Many North Carolina nurses have to move and relocate patients on a regular basis. However, this places a considerable strain on their backs and bodies. In fact, nurses and other health care workers who move patients regularly as part of their job duties face high incidences of lifting-related injuries. Many such injuries are serious enough to result in employees taking time off from work.
According to HealthLeaders Media, the rate of injury in U.S. hospitals is 6.8 injuries for every 100 workers employed full-time. This is close to twice the injury rate seen throughout the entire private sector.
Studies show that, for every 10,000 hospital workers employed full-time, 75 of them suffer injuries caused by heavy lifting. The lifting-related injury rate is even higher in nursing homes and other residential care facilities, with 107 such injuries occurring for every 10,000 workers employed there full-time. In these settings, lifting-related injury rates exceed national averages three times over.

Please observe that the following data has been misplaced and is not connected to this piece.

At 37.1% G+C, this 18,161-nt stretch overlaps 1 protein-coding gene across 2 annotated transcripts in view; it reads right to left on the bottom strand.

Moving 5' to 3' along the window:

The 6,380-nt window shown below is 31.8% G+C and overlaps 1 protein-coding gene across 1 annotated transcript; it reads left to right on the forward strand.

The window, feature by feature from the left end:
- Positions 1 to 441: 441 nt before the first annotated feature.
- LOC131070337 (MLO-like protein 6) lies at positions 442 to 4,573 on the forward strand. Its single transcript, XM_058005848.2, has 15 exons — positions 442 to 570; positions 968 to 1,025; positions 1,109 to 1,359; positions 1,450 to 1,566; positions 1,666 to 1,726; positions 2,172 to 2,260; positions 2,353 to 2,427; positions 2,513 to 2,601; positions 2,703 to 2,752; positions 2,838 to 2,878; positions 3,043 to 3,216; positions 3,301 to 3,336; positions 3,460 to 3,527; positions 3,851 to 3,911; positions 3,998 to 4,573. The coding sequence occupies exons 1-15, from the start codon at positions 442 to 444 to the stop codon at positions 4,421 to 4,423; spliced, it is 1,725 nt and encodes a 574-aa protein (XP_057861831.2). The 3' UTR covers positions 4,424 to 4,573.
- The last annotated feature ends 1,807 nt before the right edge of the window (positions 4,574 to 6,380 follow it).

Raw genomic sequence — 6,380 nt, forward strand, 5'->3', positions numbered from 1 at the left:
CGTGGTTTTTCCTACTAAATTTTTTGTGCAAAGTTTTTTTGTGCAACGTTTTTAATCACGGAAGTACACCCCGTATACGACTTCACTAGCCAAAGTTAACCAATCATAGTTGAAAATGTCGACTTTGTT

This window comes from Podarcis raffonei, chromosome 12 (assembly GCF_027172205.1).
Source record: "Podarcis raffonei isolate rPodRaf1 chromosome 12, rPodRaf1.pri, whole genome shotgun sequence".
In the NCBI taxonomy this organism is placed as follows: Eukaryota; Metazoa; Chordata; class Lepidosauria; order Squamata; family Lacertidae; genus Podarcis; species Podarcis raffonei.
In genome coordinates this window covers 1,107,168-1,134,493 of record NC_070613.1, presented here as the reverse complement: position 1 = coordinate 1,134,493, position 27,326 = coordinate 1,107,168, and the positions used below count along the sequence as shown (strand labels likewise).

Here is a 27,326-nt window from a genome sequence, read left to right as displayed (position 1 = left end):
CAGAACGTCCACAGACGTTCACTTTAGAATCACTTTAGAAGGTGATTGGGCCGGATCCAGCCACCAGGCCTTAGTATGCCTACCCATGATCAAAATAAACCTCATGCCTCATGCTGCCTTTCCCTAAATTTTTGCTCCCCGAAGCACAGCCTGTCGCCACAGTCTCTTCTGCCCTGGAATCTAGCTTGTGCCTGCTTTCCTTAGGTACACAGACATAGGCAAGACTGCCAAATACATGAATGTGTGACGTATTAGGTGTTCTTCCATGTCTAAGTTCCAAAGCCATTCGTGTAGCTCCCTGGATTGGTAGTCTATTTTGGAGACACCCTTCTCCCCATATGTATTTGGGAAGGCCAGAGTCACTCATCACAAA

Some hospitals, nursing homes and other medical settings encourage their care teams to lift patients together. They do so thinking that lifting as a team reduces the individual strain on a health care provider's body. However, staffing issues often make team lifting difficult. Hospitals and other settings that have lift-assistance equipment often see lower incidents of lifting-related injuries. However, many health care providers do not have the budget for this pricy equipment.
As aging populations continue to grow and more older adults require regular medical care, the lifting-related injury rate among health care professionals may continue to increase alongside them.